Sell on free online platforms: I’ve sold over a hundred items on Craigslist, from my Hello Kitty toaster to a dog run, and everything in between. When I drastically downsized, I sold most of my furniture on Craigslist. The great thing about Craigslist is that it costs nothing — only an investment of your time.
Free sites to sell stuff include:
The downside to selling online is that it can take months to find the right buyer. And you need to determine if it’s worth the investment of time required to photograph the item, write up a good description, post it, and set up appointments with buyers.
Buyers can be flakey, so be prepared for cancellations and no shows. I make it a rule to never change my schedule to accommodate a buyer — it’s just not worth it. And I don't give out my address until I have a confirmed appointment. Be flexible on your prices and be willing to negotiate. Buyers like to feel they're getting a bargain. If using Craigslist, renew all your items on the same day so you can easily renew them again two days later.
Be safe when meeting buyers. I am a single woman living alone, so I take all precautions. If it’s a small item, I either meet the person in a public place or set the item on my front porch or in my backyard, so I don’t have to let a stranger into my house — especially during a pandemic. If you have to let someone into your house to see a larger item, have someone else with you — or at the very least, text a friend ahead of time and let them know you are meeting with someone on Craigslist.
With any free site, be aware of scammers. Review the Craigslist page on avoiding scams: https://www.craigslist.org/about/scams. I like to talk to the person on the phone to know they are a real person in the local area.
Sell on global platforms: The advantage of selling on sites such as eBay, Etsy and Pochmark is that you’re reaching a nationwide (and sometime international) market of potential buyers. eBay is a great place to sell off your collectibles and smaller items of value. Etsy is more for handmade items and decorative vintage. Poshmark is for selling gently used clothes, jewelry and handbags.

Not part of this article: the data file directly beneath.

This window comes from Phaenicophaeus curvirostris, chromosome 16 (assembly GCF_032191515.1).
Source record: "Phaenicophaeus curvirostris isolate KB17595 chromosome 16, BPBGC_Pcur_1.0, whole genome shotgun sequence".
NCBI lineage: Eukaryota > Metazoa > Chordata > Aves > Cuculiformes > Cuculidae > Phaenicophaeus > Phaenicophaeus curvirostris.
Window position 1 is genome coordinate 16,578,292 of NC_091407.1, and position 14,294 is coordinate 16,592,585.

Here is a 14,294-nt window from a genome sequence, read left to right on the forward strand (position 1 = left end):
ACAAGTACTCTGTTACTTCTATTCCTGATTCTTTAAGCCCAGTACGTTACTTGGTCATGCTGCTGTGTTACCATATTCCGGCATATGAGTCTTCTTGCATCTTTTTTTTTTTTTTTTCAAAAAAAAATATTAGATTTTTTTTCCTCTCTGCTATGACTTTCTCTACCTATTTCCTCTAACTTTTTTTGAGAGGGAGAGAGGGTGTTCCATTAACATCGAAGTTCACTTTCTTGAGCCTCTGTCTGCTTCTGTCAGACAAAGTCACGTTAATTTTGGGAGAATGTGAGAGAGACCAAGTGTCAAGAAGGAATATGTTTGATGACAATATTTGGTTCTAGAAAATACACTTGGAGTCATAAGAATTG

On these platforms, you’ll pay a fee or commission. On Poshmark it’s as high as 20 percent for anything over $15. If you’re already selling on these sites, it will be easy to add new items. If not, there is a steeper learning curve than the free sites.
Another advantage (especially during a pandemic) is that you don’t have to meet buyers in person. But you do have to quickly package and mail items to buyers. That said, if you’re only selling a few items, you might be better off sticking to the free venues.
Should I give it away?
This is the easiest option. If it’s not something your friends or family are interested in, find a place to donate the item and be sure it’s something they will accept. Even Good Will will not accept certain items, including stained or broken furniture, sleeper sofas, non-flatscreen TVs, large appliances and mattresses. The benefit of donating is knowing that the items will go to a good cause and you can take a tax deduction if you itemize.
Another option is to post the item for free on Craigslist, Facebook Marketplace, Nextdoor or other free online selling platform. Place the item where it can be easily hauled away and be sure to delete the ad as soon as it’s gone.
Before you’re tempted to put that item in the trash or haul it to the dump, see if the item can be recycled. Ask your trash pickup company or city hall where the specialty recycling centers are located and what items they accept. If you have old paint or other toxic items, see if your city has a household hazardous waste collection program. Nonprofit organizations like Habitat for Humanity will gladly take your useable, leftover paint.
I’ve taken several old laptops and cell phones to a center that specializes in recycling and restoring electronics. I pay a small fee, but at least I know they won’t be going into the landfill.
I hope these tips help to make the purging process easier. Enjoy the journey to a more streamlined and intentional life.